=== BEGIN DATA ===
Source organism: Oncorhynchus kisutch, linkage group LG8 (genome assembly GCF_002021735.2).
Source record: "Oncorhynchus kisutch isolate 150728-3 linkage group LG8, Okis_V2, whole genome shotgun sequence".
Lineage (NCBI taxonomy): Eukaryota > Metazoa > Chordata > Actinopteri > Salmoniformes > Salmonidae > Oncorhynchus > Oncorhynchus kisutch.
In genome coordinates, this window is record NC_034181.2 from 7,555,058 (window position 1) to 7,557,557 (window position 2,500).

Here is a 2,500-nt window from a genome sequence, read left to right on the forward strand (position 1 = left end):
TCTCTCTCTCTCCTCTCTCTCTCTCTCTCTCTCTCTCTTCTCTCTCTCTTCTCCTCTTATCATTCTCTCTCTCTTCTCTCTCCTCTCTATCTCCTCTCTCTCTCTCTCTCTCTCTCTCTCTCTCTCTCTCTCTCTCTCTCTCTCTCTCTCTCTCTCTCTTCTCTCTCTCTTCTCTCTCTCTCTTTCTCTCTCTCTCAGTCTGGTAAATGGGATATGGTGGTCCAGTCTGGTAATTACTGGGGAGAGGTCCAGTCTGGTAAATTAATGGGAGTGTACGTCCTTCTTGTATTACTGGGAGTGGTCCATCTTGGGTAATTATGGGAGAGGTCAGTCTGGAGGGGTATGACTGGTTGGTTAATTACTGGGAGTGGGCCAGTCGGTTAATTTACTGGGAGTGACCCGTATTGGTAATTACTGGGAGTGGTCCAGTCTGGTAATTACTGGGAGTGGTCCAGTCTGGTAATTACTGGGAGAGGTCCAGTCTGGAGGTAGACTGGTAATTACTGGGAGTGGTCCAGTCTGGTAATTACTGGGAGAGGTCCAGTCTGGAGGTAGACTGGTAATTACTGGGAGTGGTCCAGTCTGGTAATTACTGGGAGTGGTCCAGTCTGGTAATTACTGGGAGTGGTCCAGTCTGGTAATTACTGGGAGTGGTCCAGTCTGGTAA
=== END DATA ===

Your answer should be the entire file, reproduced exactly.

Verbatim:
Source organism: Oncorhynchus kisutch, linkage group LG8 (genome assembly GCF_002021735.2).
Source record: "Oncorhynchus kisutch isolate 150728-3 linkage group LG8, Okis_V2, whole genome shotgun sequence".
Lineage (NCBI taxonomy): Eukaryota > Metazoa > Chordata > Actinopteri > Salmoniformes > Salmonidae > Oncorhynchus > Oncorhynchus kisutch.
In genome coordinates, this window is record NC_034181.2 from 7,555,058 (window position 1) to 7,557,557 (window position 2,500).

Here is a 2,500-nt window from a genome sequence, read left to right on the forward strand (position 1 = left end):
TCTCTCTCTCTCCTCTCTCTCTCTCTCTCTCTCTCTCTTCTCTCTCTCTTCTCCTCTTATCATTCTCTCTCTCTTCTCTCTCCTCTCTATCTCCTCTCTCTCTCTCTCTCTCTCTCTCTCTCTCTCTCTCTCTCTCTCTCTCTCTCTCTCTCTCTCTCTTCTCTCTCTCTTCTCTCTCTCTCTTTCTCTCTCTCTCAGTCTGGTAAATGGGATATGGTGGTCCAGTCTGGTAATTACTGGGGAGAGGTCCAGTCTGGTAAATTAATGGGAGTGTACGTCCTTCTTGTATTACTGGGAGTGGTCCATCTTGGGTAATTATGGGAGAGGTCAGTCTGGAGGGGTATGACTGGTTGGTTAATTACTGGGAGTGGGCCAGTCGGTTAATTTACTGGGAGTGACCCGTATTGGTAATTACTGGGAGTGGTCCAGTCTGGTAATTACTGGGAGTGGTCCAGTCTGGTAATTACTGGGAGAGGTCCAGTCTGGAGGTAGACTGGTAATTACTGGGAGTGGTCCAGTCTGGTAATTACTGGGAGAGGTCCAGTCTGGAGGTAGACTGGTAATTACTGGGAGTGGTCCAGTCTGGTAATTACTGGGAGTGGTCCAGTCTGGTAATTACTGGGAGTGGTCCAGTCTGGTAATTACTGGGAGTGGTCCAGTCTGGTAA